As summer comes to an end, lots of us think about going back to work or school. When I was in high school I used to get depressed on Sunday evenings, anticipating sitting in a schoolroom the next morning. Is there some other way to think about going to work or school that brings us life rather than depletes us?
My mentor used to say, “Take what you have and make what you want.” I learned that lesson one night after I arrived at Chicago’s O’hare Airport and my sponsor was driving me to my accommodation. At the airport parking lot toll booth we encountered a handsome Italian man swho sang us a few rousing verses from the opera “La Traviata.” He was having so much fun, and so passionate—and not a bad singer—that all of us in the car applauded wildly. Although we had been tired, we came back to life. That man made our night.
I later read that a sociological survey asked, “What do you think is the most boring job in the world?” The most common answer was “toll collector.” Yet this toll collector turned “the most boring job” into an ecstatic experience for him and the people he encountered.
Your experience of work or school is not a fixed condition thrust upon you. It is what you make of it. How can you make your work day more fun? How can you think about it so it is empowering? What is your highest potential in that position?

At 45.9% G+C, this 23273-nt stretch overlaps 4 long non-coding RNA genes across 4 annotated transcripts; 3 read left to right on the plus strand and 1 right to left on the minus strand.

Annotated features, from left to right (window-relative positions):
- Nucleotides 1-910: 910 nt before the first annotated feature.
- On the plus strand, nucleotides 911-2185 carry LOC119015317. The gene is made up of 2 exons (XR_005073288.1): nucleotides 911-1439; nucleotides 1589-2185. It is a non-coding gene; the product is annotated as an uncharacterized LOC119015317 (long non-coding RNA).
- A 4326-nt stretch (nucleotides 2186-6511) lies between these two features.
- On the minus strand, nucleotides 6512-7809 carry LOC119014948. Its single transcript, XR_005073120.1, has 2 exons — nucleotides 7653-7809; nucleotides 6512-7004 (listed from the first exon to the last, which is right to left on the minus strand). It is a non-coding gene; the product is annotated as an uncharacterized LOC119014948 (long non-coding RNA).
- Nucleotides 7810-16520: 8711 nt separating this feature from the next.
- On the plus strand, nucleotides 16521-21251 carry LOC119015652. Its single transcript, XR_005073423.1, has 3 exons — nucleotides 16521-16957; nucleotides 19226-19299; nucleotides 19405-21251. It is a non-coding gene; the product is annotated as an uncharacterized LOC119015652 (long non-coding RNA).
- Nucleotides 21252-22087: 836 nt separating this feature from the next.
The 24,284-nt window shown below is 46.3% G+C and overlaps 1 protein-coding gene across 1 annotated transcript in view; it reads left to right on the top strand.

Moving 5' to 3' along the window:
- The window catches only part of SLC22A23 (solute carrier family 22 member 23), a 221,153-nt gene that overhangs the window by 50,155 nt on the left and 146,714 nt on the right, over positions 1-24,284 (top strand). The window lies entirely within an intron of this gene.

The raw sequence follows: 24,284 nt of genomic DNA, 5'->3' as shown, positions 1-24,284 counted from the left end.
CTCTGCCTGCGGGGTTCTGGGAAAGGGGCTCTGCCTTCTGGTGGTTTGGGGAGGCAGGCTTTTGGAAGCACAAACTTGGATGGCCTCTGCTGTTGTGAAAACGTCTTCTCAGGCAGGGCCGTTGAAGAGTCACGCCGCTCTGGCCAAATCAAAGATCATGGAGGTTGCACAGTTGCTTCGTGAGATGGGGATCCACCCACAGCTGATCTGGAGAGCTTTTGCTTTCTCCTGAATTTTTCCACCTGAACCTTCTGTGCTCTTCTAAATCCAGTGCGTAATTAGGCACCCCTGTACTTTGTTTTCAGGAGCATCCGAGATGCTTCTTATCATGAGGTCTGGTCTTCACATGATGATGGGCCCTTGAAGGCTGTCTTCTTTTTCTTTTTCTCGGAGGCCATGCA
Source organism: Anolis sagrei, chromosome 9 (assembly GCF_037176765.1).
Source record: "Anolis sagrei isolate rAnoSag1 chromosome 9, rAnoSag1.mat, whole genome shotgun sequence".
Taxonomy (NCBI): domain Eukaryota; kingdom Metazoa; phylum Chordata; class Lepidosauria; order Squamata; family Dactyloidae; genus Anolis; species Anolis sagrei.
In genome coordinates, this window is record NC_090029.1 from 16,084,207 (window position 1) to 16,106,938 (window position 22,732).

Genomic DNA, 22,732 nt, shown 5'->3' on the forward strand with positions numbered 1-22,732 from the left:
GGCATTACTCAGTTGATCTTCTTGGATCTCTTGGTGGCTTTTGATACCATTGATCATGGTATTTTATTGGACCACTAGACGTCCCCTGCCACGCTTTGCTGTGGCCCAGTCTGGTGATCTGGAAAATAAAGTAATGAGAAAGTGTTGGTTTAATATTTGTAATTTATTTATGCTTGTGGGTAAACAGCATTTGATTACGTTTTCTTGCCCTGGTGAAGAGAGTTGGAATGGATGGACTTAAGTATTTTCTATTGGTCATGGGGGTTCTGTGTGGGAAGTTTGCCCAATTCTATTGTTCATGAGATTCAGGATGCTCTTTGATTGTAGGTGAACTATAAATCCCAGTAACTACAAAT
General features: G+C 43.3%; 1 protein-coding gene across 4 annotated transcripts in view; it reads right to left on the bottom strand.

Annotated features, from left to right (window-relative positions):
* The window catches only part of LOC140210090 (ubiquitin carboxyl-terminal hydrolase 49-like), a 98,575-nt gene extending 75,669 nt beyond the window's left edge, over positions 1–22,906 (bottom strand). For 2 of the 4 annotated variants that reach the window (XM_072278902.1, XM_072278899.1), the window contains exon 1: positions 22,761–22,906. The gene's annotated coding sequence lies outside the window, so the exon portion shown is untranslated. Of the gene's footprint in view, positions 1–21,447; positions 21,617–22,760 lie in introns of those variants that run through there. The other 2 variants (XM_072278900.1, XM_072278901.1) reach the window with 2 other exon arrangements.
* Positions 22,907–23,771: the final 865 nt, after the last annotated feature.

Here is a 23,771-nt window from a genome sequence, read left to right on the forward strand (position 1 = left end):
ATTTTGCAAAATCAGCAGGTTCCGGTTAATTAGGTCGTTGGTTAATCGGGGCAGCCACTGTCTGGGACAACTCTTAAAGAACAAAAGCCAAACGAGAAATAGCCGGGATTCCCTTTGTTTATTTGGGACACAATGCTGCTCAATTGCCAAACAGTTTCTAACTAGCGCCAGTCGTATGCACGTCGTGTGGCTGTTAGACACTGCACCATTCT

Investment of heart is also a huge factor in relationships. A seminar participant asked me, “How can I let in more love from my girlfriend?” I told him, “You don’t have to let in more love from your girlfriend. You have to let more love out from yourself.” A Course in Miracles tells us that in any situation in which you perceive that something is missing, what is missing is what you are not giving. While we may struggle to manipulate people or conrtol situations, we gain far more by manipulating our attitude. What hurts is not what you are not getting. What hurts is what you are not giving.
My friend Claudia didn’t like her corporate job. She wanted to do something more creative and aligned with her values to help people. When she was offered a night shift, she took it to have more quiet time.
During her shift she went to the ladies’ room and noticed that when the custodians replaced rolls of toilet tissue, they were discarding the old half-full rolls to replace with full ones. Claudia thought this was a waste of a good resource, so she took the half-full rolls to a local homeless shelter.
There Clausia developed a relationship with the staff and residents, and she was offered a part-time job, which led to a full-time job as a supervisor. and then director. Claudia loved her work so much and she was so good at it that she won a national award for service organizations, and she went to Washington D.C. for a luncheon hosted by the nation’s First Lady. All because she had a bright idea about a very commonplace object.
In my new book The Mystical Messiah, I quote Jesus saying, “You have been faithful over a few things, and I will make you ruler over many things.” When you make the most of where you are, you open the door to where you would like to be.